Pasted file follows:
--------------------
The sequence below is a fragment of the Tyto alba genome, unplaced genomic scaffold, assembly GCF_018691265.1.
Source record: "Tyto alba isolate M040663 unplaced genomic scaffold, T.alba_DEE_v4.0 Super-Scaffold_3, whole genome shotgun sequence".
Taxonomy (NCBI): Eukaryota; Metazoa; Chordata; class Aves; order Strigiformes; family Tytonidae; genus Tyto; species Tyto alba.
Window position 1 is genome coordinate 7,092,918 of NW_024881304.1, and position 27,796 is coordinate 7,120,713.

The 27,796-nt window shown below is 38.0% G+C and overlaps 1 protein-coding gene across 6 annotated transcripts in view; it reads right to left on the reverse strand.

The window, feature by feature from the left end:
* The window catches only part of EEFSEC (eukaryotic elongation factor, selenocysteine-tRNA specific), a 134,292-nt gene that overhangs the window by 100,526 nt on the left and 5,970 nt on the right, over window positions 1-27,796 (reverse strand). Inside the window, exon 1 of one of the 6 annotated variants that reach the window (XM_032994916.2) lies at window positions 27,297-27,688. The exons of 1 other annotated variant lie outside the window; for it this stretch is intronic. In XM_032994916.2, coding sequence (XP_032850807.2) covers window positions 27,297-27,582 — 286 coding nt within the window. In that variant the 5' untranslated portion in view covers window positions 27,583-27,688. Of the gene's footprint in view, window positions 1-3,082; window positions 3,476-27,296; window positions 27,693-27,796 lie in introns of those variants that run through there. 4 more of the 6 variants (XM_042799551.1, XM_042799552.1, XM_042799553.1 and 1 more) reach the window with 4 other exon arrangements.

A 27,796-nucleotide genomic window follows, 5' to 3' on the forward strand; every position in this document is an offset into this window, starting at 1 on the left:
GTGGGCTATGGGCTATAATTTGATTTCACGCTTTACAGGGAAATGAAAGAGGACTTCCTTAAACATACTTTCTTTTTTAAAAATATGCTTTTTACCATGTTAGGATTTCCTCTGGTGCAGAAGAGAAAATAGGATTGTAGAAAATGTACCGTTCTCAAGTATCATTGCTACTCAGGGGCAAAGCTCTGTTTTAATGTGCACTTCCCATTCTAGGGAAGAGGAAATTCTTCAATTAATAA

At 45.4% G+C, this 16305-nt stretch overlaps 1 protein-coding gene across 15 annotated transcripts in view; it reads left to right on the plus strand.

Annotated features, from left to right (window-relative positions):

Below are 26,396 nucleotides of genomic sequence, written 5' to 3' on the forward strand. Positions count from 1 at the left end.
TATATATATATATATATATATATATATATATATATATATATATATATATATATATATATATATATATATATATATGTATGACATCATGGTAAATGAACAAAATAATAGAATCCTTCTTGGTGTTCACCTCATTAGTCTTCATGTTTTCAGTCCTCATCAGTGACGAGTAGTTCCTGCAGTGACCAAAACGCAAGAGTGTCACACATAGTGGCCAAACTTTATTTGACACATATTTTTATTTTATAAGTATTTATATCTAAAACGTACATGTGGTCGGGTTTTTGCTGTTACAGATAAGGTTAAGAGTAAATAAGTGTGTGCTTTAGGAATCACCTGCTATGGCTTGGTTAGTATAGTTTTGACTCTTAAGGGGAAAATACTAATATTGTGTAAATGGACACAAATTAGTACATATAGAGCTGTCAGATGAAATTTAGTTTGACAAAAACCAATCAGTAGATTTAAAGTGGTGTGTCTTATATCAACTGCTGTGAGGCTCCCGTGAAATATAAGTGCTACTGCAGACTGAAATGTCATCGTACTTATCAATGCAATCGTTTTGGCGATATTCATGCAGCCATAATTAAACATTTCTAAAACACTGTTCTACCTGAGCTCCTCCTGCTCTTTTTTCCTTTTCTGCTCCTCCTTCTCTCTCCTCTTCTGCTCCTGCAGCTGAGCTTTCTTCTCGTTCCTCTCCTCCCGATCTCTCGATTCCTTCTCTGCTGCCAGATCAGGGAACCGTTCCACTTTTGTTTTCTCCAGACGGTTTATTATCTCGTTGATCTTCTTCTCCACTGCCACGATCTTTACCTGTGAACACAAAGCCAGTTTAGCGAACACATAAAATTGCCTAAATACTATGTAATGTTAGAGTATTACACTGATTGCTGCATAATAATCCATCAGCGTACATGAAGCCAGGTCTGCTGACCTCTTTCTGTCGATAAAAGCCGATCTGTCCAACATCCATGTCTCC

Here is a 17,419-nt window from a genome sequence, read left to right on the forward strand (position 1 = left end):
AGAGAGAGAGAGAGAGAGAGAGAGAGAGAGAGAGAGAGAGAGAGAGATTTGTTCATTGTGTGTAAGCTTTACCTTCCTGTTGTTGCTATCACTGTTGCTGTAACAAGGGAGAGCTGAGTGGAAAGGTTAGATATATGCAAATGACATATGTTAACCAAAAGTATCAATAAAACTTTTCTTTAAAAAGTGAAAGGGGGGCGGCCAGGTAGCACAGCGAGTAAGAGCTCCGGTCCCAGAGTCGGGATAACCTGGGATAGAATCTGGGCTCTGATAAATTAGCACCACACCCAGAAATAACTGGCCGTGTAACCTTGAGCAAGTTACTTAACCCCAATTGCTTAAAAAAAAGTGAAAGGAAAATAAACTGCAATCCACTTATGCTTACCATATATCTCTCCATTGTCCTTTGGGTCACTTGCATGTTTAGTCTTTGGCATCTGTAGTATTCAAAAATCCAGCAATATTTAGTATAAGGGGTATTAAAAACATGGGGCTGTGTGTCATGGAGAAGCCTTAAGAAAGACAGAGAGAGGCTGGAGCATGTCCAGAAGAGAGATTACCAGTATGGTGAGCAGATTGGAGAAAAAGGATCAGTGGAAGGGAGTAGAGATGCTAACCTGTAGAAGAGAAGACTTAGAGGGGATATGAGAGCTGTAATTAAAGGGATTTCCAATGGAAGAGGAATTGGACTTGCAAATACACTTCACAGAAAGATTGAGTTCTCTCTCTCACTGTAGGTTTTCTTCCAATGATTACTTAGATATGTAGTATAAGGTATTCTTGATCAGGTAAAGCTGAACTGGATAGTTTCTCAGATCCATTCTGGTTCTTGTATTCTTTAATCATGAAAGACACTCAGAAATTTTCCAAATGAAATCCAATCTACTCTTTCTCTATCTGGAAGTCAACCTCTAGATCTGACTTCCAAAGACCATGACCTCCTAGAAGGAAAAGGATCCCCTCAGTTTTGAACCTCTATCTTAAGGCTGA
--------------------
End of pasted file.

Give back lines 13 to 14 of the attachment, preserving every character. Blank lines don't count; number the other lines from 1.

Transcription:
TATATATATATATATATATATATATATATATATATATATATATATATATATATATATATATATATATATATATATGTATGACATCATGGTAAATGAACAAAATAATAGAATCCTTCTTGGTGTTCACCTCATTAGTCTTCATGTTTTCAGTCCTCATCAGTGACGAGTAGTTCCTGCAGTGACCAAAACGCAAGAGTGTCACACATAGTGGCCAAACTTTATTTGACACATATTTTTATTTTATAAGTATTTATATCTAAAACGTACATGTGGTCGGGTTTTTGCTGTTACAGATAAGGTTAAGAGTAAATAAGTGTGTGCTTTAGGAATCACCTGCTATGGCTTGGTTAGTATAGTTTTGACTCTTAAGGGGAAAATACTAATATTGTGTAAATGGACACAAATTAGTACATATAGAGCTGTCAGATGAAATTTAGTTTGACAAAAACCAATCAGTAGATTTAAAGTGGTGTGTCTTATATCAACTGCTGTGAGGCTCCCGTGAAATATAAGTGCTACTGCAGACTGAAATGTCATCGTACTTATCAATGCAATCGTTTTGGCGATATTCATGCAGCCATAATTAAACATTTCTAAAACACTGTTCTACCTGAGCTCCTCCTGCTCTTTTTTCCTTTTCTGCTCCTCCTTCTCTCTCCTCTTCTGCTCCTGCAGCTGAGCTTTCTTCTCGTTCCTCTCCTCCCGATCTCTCGATTCCTTCTCTGCTGCCAGATCAGGGAACCGTTCCACTTTTGTTTTCTCCAGACGGTTTATTATCTCGTTGATCTTCTTCTCCACTGCCACGATCTTTACCTGTGAACACAAAGCCAGTTTAGCGAACACATAAAATTGCCTAAATACTATGTAATGTTAGAGTATTACACTGATTGCTGCATAATAATCCATCAGCGTACATGAAGCCAGGTCTGCTGACCTCTTTCTGTCGATAAAAGCCGATCTGTCCAACATCCATGTCTCC

Here is a 17,419-nt window from a genome sequence, read left to right on the forward strand (position 1 = left end):